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    Rise To Your Own Occasion

    “It’s not how many times you get knocked down that count; it’s how many times you get back up.”
    — Colonel George A. Custer



    When we encounter distress, our vulnerability and hurt may interfere with our ability to respond effectively. The initial coping response may be to fall apart. Other possible responses stem from the fight or flight impulse, or the freeze impulse. Sooner or later, the opportunity to face the distress and its consequences arises. And this engages the ability to rise to our own occasion.


    For example, halfway through my graduate education, I took ill–my health fell apart–and obtained a one-year medical leave of absence. Many people felt concerned, not only for my health but also for the possibility that I might not return to finish my master’s program. As sick as I was, I did not know how I would be able to resume–or face–the responsibilities that I had undertaken while I was well. During that year of medical leave, I tended to my “incompletes.” When I did return to the program, I only took two courses. Eventually, my health restored, I did complete my degree. People who had expressed concern that I might not finish graduate school commented to me about my strength, endurance, and power, and I understood precisely what that meant. Ultimately, I was able to rise to my own occasion,


    Life coaches, psychotherapists, or academicians who address resiliency encourage us to rise above the circumstances that shape our experience, but the methods they use vary, resulting in a random mixture of approaches. HEROES offers a standard, comprehensive method that can be tailored to fit each individual situation. Comprised of nine coping strategies among other elements, the Resiliency Fitness Paradigm™ provides the backbone for this method.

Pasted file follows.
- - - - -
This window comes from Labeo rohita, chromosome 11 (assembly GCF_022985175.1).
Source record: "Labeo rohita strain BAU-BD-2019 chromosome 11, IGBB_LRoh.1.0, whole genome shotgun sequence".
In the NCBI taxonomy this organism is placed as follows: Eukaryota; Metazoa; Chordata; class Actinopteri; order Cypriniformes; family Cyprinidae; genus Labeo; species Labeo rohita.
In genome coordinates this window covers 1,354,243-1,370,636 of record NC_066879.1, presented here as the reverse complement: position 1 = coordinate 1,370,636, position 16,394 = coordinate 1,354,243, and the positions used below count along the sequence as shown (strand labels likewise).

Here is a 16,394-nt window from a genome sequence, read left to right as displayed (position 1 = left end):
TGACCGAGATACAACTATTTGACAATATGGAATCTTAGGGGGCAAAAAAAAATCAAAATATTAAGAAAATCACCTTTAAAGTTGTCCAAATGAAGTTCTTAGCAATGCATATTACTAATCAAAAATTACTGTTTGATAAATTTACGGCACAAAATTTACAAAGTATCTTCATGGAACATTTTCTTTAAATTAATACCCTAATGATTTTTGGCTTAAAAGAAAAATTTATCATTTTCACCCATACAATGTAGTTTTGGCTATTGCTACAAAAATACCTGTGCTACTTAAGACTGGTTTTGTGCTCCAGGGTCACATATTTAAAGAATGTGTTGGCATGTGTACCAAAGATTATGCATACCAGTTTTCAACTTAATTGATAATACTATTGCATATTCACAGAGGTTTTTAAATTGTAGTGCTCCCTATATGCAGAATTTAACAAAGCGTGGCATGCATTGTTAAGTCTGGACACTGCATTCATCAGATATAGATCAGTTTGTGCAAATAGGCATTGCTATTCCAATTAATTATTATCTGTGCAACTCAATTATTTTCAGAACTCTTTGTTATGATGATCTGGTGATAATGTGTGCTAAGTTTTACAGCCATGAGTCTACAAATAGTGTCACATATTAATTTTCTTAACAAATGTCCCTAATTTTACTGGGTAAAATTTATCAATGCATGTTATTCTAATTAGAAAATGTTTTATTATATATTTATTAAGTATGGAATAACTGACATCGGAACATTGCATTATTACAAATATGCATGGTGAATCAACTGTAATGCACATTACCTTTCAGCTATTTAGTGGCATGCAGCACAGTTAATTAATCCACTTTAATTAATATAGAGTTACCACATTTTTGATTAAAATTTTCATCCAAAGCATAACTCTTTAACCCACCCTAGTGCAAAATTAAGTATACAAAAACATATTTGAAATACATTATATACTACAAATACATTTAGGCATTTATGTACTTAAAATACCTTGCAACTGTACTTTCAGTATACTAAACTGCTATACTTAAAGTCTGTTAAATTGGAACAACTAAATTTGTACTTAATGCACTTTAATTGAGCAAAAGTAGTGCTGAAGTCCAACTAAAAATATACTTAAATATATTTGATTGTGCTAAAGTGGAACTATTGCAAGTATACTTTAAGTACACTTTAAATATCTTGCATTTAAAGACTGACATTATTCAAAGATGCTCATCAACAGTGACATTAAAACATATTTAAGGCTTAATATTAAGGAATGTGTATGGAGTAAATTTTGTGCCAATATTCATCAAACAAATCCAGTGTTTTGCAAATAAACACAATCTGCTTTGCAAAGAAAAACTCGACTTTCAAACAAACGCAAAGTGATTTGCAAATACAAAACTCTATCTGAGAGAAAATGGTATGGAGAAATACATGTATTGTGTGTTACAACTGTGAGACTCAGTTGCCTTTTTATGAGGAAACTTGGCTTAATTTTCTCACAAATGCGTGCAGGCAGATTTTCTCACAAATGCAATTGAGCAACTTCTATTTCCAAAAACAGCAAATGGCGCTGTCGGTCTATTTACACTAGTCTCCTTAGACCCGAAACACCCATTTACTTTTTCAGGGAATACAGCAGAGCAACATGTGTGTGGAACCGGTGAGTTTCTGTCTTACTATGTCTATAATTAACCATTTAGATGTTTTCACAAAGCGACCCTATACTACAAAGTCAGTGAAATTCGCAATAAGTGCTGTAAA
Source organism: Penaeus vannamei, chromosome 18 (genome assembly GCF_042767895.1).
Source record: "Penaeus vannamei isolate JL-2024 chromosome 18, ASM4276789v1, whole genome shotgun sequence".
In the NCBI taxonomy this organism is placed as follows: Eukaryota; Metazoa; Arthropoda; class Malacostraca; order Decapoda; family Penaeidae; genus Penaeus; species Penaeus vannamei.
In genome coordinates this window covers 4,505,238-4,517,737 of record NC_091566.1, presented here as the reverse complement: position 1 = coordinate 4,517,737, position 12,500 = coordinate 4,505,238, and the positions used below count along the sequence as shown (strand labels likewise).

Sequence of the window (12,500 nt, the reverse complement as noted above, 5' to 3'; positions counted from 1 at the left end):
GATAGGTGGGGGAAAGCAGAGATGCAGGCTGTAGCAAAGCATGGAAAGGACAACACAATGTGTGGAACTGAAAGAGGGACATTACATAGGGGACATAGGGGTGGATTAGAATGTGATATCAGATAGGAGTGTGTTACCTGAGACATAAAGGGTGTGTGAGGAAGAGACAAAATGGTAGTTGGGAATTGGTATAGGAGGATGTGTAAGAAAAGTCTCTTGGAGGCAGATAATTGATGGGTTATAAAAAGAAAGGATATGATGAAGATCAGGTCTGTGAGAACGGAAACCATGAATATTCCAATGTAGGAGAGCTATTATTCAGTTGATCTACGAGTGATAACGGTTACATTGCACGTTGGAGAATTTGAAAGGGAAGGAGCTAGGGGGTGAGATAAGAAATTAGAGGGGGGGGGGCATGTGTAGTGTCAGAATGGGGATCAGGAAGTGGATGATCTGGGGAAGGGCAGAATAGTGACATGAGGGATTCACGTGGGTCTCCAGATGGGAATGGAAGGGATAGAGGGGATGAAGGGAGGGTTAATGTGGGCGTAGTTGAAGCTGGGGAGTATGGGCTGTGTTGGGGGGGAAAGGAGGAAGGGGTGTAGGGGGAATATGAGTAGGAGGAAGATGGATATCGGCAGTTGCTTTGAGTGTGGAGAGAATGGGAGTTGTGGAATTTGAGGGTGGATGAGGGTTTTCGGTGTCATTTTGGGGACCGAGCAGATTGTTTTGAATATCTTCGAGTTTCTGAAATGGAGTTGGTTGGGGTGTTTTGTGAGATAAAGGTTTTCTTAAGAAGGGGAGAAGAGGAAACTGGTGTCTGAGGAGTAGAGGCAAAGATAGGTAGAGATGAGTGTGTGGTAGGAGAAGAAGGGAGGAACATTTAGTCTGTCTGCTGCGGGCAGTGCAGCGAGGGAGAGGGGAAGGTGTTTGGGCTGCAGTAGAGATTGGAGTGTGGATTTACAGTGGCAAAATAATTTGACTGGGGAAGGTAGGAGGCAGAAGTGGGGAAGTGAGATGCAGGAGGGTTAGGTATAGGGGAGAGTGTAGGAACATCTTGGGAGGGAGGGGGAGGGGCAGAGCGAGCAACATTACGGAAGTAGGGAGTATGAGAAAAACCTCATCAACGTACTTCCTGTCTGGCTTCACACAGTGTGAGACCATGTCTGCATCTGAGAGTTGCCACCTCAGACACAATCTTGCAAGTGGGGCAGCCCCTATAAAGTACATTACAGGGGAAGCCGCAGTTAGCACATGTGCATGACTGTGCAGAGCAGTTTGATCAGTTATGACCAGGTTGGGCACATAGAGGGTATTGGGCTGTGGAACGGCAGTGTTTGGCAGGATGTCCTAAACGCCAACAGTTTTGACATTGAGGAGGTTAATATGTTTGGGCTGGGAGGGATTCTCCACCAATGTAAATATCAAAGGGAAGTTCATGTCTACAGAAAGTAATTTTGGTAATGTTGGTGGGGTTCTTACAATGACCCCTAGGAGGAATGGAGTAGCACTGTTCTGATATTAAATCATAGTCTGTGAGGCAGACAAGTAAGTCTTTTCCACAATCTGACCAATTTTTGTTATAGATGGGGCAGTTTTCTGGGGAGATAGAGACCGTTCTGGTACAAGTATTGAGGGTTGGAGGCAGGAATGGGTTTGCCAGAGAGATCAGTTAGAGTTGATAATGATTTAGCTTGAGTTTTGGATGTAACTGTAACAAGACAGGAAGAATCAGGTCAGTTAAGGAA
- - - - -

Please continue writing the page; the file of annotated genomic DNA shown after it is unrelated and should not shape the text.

To rise to our own occasion amid distress, we first need STRENGTH. Considering the circumstances with which we must cope, what responses would reflect courage, fortitude of heart? Continued coping requires ENDURANCE. How do we monitor the situation and take care of ourselves in order to persevere and preserve our character. Finally, the POWER to define the situation begins with what actions we choose. Even situations in which we are powerless allow us to choose our attitudes and self-governance amid distress.


    The Resiliency Fitness Paradigm™ expands further on the nine coping strategies that support our endeavor to rise to our own occasion. Doing so may not be easy, depending on the situation, but the Paradigm™ offers a simple approach to discovering the next right thing to do.


    If you desire a way to better cope with challenges, hardships, and adversities, please Contact me, Vanessa Landau, Resiliency Trainer, for Co-Creative Transformation–Resiliency Coaching–and I will guide you in adjusting yourself to the situation.